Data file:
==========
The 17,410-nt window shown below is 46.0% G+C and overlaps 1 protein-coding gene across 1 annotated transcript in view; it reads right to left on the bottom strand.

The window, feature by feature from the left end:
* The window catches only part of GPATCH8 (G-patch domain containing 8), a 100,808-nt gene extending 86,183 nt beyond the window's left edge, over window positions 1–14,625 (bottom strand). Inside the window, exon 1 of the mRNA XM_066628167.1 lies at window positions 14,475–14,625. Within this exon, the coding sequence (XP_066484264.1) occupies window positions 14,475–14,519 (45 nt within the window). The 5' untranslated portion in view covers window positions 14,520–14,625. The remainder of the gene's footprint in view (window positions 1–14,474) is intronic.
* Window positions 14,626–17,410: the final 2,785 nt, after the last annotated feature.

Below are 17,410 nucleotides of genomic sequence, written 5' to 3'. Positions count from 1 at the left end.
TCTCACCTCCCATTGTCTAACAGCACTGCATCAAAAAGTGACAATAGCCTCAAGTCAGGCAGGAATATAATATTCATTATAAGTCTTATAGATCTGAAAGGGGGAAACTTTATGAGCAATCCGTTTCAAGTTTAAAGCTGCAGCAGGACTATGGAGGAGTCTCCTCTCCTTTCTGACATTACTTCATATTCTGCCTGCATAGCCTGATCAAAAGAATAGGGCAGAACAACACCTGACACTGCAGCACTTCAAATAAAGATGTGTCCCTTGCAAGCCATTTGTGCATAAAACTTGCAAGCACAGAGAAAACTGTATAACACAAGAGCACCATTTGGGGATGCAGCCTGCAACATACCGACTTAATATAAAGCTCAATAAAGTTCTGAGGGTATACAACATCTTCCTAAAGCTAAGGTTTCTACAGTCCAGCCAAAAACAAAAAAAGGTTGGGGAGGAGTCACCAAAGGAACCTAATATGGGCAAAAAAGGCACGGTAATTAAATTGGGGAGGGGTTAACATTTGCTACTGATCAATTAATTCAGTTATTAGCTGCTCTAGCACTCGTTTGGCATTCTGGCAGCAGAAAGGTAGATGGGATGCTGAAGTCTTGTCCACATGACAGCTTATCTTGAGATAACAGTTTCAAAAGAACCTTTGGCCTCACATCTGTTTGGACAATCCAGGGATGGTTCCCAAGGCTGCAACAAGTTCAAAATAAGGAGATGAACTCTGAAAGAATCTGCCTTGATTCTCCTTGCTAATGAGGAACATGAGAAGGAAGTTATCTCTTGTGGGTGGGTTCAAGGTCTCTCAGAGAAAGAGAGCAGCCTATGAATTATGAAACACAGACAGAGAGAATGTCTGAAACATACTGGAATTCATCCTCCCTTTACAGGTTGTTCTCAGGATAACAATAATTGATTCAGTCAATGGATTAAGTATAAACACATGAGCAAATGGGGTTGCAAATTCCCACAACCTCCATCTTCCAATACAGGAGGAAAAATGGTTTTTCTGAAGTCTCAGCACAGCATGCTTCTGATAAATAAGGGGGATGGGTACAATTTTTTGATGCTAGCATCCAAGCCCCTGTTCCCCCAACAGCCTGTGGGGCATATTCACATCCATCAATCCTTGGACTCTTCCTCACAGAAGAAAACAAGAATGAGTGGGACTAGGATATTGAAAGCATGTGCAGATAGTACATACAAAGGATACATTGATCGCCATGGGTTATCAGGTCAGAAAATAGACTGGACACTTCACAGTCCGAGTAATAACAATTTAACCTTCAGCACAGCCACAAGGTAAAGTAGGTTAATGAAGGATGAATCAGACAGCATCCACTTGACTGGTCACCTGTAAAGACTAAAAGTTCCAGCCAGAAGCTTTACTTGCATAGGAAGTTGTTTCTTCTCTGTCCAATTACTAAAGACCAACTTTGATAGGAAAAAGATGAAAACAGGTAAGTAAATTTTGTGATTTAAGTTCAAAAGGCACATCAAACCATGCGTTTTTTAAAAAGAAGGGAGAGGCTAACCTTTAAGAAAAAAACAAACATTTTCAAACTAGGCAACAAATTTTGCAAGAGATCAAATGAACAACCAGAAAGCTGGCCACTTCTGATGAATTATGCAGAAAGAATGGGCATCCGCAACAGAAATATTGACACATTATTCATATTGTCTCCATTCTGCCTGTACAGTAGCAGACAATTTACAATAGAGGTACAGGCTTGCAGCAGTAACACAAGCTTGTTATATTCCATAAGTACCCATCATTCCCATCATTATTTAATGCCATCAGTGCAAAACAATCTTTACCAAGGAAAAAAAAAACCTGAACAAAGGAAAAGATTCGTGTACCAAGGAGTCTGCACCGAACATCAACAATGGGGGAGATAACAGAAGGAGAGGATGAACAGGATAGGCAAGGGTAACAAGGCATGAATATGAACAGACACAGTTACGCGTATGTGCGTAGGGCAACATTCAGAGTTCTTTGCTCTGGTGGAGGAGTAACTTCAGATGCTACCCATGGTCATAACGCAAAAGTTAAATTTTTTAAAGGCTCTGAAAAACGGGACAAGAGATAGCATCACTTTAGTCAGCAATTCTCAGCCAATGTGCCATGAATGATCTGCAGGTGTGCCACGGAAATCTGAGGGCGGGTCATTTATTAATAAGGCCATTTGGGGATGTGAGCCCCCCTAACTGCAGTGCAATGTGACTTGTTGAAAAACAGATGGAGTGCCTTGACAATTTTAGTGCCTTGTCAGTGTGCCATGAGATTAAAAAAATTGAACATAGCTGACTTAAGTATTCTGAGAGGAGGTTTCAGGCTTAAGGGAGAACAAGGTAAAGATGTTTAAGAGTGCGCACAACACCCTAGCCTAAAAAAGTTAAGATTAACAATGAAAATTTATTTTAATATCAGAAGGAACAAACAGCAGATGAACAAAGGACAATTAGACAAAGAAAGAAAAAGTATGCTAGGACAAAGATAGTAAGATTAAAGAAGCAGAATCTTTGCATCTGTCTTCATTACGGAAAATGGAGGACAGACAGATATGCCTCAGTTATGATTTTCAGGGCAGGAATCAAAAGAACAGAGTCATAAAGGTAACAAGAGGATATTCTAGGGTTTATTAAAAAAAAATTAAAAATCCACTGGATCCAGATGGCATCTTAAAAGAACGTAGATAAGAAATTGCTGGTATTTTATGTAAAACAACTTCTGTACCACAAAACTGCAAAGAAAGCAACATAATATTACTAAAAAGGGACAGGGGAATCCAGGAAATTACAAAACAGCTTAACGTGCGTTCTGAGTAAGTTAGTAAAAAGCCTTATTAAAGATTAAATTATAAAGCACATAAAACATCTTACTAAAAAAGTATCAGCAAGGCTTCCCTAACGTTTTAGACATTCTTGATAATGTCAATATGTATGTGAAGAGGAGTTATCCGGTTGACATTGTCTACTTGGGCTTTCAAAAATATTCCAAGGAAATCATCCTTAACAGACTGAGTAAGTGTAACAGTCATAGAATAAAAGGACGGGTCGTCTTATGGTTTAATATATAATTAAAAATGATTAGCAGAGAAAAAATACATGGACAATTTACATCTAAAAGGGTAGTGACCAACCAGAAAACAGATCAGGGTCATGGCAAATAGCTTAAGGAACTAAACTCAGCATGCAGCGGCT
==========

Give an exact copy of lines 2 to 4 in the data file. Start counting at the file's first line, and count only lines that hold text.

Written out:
The window, feature by feature from the left end:
* The window catches only part of GPATCH8 (G-patch domain containing 8), a 100,808-nt gene extending 86,183 nt beyond the window's left edge, over window positions 1–14,625 (bottom strand). Inside the window, exon 1 of the mRNA XM_066628167.1 lies at window positions 14,475–14,625. Within this exon, the coding sequence (XP_066484264.1) occupies window positions 14,475–14,519 (45 nt within the window). The 5' untranslated portion in view covers window positions 14,520–14,625. The remainder of the gene's footprint in view (window positions 1–14,474) is intronic.
* Window positions 14,626–17,410: the final 2,785 nt, after the last annotated feature.